Reviewed by Dennis Menard
This book inspires me to the heights of hating myself my mother sees to. However, unlike my mother, who’d conceived me as a teen in the back seat of an aged Edsel, HAD to marry (my father) the wrong man, and far, FAR too often voiced this regret the rest of her life, this book frustrates me for more positive reasons. This book makes me hate myself that I did not heed the adage “you can’t judge a book by its cover” to heart.
And so, I did not at first see potential merit in The Madwoman Upstairs and devour it immediately. No, I let the book sit and gather dust a good few months before picking it up and starting it. I did so with much pleasure.
The book is told in first person by an American, Samantha Whipple. She is the last heir of the Bronte family. Per the stipulations in her late father’s will, Samantha must enroll in Oxford University. Soon after her arrival bits and pieces of her past begin to appear at her doorstep. They lead her into a treasure hunt for the missing pieces of her own past as well as her famous family’s.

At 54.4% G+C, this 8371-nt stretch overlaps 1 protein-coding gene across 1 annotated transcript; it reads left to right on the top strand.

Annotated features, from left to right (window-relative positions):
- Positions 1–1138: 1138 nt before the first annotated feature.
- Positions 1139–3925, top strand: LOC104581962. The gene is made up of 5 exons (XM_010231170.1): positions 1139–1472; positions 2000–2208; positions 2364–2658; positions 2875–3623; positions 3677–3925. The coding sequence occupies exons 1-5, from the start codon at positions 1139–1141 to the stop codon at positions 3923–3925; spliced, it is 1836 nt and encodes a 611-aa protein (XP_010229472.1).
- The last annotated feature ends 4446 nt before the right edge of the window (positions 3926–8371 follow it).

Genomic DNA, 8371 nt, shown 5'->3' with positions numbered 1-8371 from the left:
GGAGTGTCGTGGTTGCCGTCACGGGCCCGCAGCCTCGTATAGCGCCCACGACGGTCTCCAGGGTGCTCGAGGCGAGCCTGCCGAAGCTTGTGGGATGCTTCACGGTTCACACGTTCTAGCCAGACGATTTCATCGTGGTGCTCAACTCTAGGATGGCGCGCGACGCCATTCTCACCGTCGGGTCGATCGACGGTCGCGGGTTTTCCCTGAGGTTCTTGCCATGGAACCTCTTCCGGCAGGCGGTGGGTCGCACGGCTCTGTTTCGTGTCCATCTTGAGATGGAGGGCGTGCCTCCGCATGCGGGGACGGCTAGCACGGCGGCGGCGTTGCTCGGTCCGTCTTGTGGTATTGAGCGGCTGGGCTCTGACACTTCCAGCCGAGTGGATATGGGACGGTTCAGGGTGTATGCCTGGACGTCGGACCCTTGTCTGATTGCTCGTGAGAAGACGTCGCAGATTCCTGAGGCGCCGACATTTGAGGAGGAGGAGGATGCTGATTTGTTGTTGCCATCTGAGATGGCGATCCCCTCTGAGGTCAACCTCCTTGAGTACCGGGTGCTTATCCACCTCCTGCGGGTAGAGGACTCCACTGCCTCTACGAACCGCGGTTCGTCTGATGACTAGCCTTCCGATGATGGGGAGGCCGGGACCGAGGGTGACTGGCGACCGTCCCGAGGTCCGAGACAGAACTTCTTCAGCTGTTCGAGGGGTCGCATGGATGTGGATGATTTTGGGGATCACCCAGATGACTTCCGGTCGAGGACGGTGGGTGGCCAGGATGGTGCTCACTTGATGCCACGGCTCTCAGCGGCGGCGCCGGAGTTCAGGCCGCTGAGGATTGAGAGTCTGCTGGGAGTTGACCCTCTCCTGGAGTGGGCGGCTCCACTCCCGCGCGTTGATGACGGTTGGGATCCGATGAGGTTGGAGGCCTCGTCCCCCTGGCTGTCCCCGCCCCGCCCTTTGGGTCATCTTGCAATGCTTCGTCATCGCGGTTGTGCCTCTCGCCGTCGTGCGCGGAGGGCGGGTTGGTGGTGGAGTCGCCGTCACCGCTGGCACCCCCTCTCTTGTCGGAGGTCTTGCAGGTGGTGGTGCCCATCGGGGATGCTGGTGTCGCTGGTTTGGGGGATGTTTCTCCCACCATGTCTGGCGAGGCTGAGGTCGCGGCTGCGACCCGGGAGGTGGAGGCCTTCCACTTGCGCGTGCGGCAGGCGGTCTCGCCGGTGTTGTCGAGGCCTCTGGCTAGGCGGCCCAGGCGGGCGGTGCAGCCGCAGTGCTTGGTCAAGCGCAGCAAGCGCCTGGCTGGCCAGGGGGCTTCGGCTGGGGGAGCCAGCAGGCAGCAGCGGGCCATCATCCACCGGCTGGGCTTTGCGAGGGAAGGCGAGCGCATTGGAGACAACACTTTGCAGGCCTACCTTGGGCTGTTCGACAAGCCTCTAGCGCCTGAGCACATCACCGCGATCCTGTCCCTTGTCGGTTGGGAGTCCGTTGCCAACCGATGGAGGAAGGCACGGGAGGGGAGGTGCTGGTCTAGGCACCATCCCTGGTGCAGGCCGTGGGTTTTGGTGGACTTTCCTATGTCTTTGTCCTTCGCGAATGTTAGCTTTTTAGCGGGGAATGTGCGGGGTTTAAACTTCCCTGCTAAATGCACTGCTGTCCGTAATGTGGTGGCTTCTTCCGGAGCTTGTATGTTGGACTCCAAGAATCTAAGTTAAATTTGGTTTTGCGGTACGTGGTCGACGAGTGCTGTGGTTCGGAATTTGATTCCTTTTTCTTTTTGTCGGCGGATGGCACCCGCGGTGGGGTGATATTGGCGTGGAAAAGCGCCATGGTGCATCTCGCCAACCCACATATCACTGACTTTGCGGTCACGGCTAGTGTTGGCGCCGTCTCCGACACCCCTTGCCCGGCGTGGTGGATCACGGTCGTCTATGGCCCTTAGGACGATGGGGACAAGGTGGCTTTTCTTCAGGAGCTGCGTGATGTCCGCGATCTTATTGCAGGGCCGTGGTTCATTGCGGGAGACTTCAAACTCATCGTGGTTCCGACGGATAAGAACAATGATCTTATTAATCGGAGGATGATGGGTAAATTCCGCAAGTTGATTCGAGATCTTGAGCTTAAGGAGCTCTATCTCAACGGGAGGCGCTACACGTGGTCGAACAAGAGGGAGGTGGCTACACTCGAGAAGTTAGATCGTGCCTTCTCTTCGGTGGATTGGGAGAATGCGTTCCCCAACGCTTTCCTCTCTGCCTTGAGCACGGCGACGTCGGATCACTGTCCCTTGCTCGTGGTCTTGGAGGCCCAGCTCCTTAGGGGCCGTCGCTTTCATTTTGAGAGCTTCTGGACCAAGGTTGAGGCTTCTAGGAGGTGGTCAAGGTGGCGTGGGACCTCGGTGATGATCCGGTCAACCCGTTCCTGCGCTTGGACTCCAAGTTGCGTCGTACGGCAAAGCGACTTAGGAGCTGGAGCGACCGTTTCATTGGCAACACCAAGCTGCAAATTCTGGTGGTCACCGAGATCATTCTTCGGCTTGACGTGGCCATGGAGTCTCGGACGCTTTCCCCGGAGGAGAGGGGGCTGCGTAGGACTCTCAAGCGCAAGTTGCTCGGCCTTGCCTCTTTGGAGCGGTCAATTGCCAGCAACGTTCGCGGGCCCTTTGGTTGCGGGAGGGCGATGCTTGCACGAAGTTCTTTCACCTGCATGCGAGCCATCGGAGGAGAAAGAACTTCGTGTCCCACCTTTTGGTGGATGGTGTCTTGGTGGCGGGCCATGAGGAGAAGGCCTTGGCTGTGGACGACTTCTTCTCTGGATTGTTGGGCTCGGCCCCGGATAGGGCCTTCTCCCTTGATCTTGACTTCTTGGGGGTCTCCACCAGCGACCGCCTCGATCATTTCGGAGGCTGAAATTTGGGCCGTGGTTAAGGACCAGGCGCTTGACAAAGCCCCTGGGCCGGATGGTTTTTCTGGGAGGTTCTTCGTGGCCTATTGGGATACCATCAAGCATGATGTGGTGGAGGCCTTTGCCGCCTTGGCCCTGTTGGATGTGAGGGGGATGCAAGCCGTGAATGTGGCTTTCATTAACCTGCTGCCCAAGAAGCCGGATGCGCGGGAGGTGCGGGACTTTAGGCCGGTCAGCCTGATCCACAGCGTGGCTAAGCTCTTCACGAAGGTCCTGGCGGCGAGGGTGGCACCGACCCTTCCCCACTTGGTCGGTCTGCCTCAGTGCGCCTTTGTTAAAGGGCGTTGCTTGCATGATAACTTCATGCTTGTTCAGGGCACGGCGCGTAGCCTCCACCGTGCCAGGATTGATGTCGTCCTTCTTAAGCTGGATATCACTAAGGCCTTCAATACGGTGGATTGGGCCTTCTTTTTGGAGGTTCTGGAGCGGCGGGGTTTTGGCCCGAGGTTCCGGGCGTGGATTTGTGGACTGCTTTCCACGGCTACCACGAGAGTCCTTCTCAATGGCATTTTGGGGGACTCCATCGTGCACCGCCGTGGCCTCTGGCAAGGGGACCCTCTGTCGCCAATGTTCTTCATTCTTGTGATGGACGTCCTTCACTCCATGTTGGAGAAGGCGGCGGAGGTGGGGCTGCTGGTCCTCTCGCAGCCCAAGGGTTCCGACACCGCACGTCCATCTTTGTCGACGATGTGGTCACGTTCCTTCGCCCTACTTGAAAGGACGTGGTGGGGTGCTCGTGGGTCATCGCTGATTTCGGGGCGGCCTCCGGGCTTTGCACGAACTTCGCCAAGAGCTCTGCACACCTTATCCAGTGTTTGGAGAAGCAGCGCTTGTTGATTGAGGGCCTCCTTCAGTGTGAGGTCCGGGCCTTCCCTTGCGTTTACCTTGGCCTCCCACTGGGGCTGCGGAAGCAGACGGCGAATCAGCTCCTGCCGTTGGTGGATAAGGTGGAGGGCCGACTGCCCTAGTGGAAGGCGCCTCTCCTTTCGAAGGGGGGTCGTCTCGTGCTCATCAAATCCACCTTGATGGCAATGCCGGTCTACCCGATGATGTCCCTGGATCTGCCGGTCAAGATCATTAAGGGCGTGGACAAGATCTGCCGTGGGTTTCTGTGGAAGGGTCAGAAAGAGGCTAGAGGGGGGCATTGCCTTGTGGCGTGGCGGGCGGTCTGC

For those readers who seem to need such a thing, there IS a romantic interest in the book’s proceedings. But for those of you like me, a Bostonian at heart who has no wish (far less through prudery than for the fact a subtle, imagined scene is FAR more vividly pleasing and erotic than a play-by-play description of the actual coitus) to read through a lover’s tryst no matter HOW soft-focused, need not worry. The “love interest” is not in the least (as far too often) “tacked on” and neither drives the book, nor detracts its well-laid plot.
The Madwoman Upstairs by Catherine Lowell abounds with critical observational details. Most of these, meant to seem frightened and shy, come off a tad more bitchy. But these observations are no less wonderfully observed for the extra ‘bite.” I loved this book and read it in one sitting!
Dennis Menard is an artist. You can find his work at dennismenard.nl.
An ebook of The Madwoman Upstairs can be found here.